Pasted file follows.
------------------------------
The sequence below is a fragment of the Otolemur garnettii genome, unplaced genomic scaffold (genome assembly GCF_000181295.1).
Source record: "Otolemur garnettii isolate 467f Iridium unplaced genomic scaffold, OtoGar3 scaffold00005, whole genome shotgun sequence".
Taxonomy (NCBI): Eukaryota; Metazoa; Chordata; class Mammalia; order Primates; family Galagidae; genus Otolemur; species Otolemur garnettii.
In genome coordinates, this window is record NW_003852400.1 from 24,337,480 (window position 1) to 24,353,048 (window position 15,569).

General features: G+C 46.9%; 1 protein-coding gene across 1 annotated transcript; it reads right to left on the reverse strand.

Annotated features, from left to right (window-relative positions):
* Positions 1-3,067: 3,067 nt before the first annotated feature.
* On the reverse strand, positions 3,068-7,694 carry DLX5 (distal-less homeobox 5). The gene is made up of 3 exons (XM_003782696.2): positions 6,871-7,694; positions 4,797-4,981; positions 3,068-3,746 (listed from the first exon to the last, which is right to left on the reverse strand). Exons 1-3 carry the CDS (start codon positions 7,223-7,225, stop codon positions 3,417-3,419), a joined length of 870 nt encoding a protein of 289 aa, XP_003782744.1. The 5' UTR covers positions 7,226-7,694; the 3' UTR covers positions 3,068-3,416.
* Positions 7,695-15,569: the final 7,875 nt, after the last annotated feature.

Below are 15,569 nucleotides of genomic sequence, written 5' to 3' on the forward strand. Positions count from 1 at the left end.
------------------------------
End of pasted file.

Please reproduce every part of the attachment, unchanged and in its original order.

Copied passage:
The sequence below is a fragment of the Otolemur garnettii genome, unplaced genomic scaffold (genome assembly GCF_000181295.1).
Source record: "Otolemur garnettii isolate 467f Iridium unplaced genomic scaffold, OtoGar3 scaffold00005, whole genome shotgun sequence".
Taxonomy (NCBI): Eukaryota; Metazoa; Chordata; class Mammalia; order Primates; family Galagidae; genus Otolemur; species Otolemur garnettii.
In genome coordinates, this window is record NW_003852400.1 from 24,337,480 (window position 1) to 24,353,048 (window position 15,569).

General features: G+C 46.9%; 1 protein-coding gene across 1 annotated transcript; it reads right to left on the reverse strand.

Annotated features, from left to right (window-relative positions):
* Positions 1-3,067: 3,067 nt before the first annotated feature.
* On the reverse strand, positions 3,068-7,694 carry DLX5 (distal-less homeobox 5). The gene is made up of 3 exons (XM_003782696.2): positions 6,871-7,694; positions 4,797-4,981; positions 3,068-3,746 (listed from the first exon to the last, which is right to left on the reverse strand). Exons 1-3 carry the CDS (start codon positions 7,223-7,225, stop codon positions 3,417-3,419), a joined length of 870 nt encoding a protein of 289 aa, XP_003782744.1. The 5' UTR covers positions 7,226-7,694; the 3' UTR covers positions 3,068-3,416.
* Positions 7,695-15,569: the final 7,875 nt, after the last annotated feature.

Below are 15,569 nucleotides of genomic sequence, written 5' to 3' on the forward strand. Positions count from 1 at the left end.